India has €5 guesthouses with questionable plumbing & electric's and very questionable cleanliness (and if you're lucky a little comfort). Oman has €40 hotels with no cockroaches, clean comfortable bedding, air-conditioning, non-hazardous electric's, clean, tiled bathrooms with plumbing that actually dispenses cold water from the cold water tap and hot water from the hot water tap.
In India they eat curry and nan bread and cook in a tandoor oven. In Oman they eat shwarma (grilled meat - lamb or chicken - sliced from a spit), hummus (thick spread made from mashed chickpeas, tahini, lemon juice and garlic) and falafels (small croquette of mashed chick peas or fava beans seasoned with sesame seeds).
In India beer is widely available. In Oman it isn't.
India sells rice, textiles and call centres and whatever money the country seems to have benefits only a tiny percentage of the population. Oman sells oil and its people seem to be doing just fine, thank you very much.
· Gulf Air
We flew here with Gulf Air, a nice, no nonsense and good value airline that employs great looking air hostesses. We got our first taste of hummus on-board and it whetted our appetites for what lays ahead. The downside? No beer on board.
· Air Force One?
When we were taxying to the small arrivals terminal of Muscat International Airport yesterday we saw Air Force One parked outside a nearby hanger. We were not sure if it was the one George W himself was using (there are 2 of them after all) but we did learn later on thanks to our satellite TV hotel room (and BBC World) that he was in the area on route to a meeting with Valddy Putin.
· 0.145 Rial
It is 0.145 Omani rials for a litre of petrol over here. That's about €0.25 cents. That just seems an appropriate, albeit boring, observation considering the part of the world we're in/passing through at the moment.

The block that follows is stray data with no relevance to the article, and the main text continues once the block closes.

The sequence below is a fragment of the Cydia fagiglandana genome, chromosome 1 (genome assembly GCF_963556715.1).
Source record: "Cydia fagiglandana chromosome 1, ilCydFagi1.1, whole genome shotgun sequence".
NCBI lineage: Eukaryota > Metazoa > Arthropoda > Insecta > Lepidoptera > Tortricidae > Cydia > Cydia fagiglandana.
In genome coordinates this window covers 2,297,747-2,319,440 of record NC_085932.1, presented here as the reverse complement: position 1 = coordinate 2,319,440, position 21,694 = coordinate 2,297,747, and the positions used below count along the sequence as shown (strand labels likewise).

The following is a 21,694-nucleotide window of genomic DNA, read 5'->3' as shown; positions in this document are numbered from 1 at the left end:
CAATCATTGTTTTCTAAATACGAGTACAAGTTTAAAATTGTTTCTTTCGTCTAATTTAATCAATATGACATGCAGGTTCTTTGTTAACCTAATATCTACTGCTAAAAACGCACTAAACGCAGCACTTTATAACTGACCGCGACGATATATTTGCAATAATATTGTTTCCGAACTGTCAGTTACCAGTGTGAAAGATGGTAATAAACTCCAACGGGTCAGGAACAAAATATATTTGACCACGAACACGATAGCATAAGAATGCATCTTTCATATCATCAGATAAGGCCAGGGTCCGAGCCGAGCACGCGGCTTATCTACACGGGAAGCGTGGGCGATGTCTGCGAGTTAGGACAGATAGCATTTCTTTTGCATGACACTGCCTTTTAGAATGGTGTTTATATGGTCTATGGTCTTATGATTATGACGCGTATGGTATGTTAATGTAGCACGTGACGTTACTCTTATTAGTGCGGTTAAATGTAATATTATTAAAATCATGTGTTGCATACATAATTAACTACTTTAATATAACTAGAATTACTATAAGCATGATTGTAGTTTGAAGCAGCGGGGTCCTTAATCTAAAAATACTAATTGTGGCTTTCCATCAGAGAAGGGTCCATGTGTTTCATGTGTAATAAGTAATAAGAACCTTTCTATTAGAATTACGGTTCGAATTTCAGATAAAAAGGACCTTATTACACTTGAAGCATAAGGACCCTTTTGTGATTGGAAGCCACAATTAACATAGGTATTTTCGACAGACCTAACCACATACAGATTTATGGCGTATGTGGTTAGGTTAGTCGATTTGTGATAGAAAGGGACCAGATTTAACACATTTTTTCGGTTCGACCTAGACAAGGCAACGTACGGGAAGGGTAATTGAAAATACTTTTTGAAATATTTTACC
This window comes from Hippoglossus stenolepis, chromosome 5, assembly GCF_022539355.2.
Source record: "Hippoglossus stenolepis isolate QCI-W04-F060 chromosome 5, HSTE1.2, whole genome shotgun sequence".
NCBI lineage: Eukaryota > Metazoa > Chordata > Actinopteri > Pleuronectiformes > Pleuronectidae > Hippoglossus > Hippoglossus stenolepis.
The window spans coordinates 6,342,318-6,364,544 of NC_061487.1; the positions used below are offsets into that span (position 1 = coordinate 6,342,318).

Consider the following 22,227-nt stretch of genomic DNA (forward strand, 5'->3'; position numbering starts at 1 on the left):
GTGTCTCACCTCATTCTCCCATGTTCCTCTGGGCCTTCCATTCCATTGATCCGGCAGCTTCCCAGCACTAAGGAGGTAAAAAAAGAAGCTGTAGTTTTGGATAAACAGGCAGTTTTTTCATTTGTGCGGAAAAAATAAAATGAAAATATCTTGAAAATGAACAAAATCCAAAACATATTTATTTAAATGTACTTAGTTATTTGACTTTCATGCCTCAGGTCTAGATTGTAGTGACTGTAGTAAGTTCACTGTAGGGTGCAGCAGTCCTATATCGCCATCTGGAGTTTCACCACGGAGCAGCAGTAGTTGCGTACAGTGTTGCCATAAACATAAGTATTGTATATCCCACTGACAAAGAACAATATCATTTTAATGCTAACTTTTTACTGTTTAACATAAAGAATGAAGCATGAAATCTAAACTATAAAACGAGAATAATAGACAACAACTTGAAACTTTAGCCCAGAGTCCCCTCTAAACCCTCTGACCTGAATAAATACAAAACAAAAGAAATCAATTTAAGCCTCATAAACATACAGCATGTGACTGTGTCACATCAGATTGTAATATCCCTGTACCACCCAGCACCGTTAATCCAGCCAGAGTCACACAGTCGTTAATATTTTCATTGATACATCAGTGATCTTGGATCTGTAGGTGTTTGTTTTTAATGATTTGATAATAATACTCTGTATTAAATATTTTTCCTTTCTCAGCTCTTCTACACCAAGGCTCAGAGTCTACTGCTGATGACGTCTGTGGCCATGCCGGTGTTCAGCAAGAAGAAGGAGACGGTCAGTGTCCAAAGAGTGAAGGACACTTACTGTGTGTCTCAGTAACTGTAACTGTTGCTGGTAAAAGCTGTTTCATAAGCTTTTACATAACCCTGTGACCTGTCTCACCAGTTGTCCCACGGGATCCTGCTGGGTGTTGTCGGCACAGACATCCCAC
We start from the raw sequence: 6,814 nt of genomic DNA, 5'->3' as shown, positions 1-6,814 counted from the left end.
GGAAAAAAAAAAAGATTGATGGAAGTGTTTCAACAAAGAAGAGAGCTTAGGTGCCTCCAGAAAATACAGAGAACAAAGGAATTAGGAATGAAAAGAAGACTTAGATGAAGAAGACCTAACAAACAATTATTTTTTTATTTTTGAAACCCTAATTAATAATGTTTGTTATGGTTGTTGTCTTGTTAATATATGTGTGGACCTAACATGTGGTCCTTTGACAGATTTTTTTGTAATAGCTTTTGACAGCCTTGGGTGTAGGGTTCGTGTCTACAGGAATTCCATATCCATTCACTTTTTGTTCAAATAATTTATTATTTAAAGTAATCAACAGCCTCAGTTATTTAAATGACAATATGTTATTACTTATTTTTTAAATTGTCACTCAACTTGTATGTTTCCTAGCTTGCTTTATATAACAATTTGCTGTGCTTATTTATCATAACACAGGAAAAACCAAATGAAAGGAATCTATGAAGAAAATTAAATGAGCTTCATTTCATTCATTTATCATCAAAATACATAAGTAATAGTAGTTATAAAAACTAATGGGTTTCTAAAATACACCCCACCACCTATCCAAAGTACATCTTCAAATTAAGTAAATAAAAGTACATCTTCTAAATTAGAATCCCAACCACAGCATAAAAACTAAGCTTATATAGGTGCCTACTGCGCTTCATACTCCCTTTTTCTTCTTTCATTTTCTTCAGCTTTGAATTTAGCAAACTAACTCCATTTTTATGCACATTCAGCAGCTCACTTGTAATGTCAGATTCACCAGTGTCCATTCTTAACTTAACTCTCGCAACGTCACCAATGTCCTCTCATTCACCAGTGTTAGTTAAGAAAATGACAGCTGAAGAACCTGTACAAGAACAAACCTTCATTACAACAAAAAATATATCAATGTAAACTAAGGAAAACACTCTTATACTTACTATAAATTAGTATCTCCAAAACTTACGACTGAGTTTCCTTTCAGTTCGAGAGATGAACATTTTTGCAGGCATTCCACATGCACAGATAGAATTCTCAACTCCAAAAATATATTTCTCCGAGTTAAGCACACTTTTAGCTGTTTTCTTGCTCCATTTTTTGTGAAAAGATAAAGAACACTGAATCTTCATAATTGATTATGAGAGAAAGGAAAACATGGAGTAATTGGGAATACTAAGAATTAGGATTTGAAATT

This place is quiet enough outside of the hours of 1-4pm but it's almost graveyard quiet during those mid-afternoon hours. Everything closes and everyone, we assume, stays indoors either praying, eating or sleeping.
· Eminem & 50 cent
But not everyone stays indoors. Yesterday afternoon we got taking to local who was, like us, sheltering from the sun in a bandstand on the Muscat corniche (waterfront). He was eager to converse with us although his English was at best patchy. During our conversation he managed to tell us that there is so much more to Oman than Muscat (maybe he sensed we had nothing to do), that his MP3 player, something he was very proud of, was full of Eminen and 50 Cent and that he was waiting for a nearby internet cafe to open, somewhere he goes on a regular basis to escape his parents. We seemed to find a jalabiyya wearing local who listens to 50 cent and who goes to an Internet cafe to escape his parents funny, certainly funnier than it reads.
Sitting at a corniche cafe yesterday evening watching the locals come and go (they come out at night) was quite the spectacle. It was the first time we got a look at more than a sprinkling of Muscat locals and the first time we saw on mass the habits and dress sense of a staunchly Muslim country. Men and women never mix, with women in particular moving in large groups between shops while the men while away the evening socialising in cafes. While taking in the sight of women shuttling past covered head to toe in by their burqa's and carrying shopping bags, we commented that it reminded us of a Halloween evening at home. It's a sight we still have to get accustomed to and will have plenty of opportunity to do so over the coming weeks.
Where I stayed
The Corniche Hotel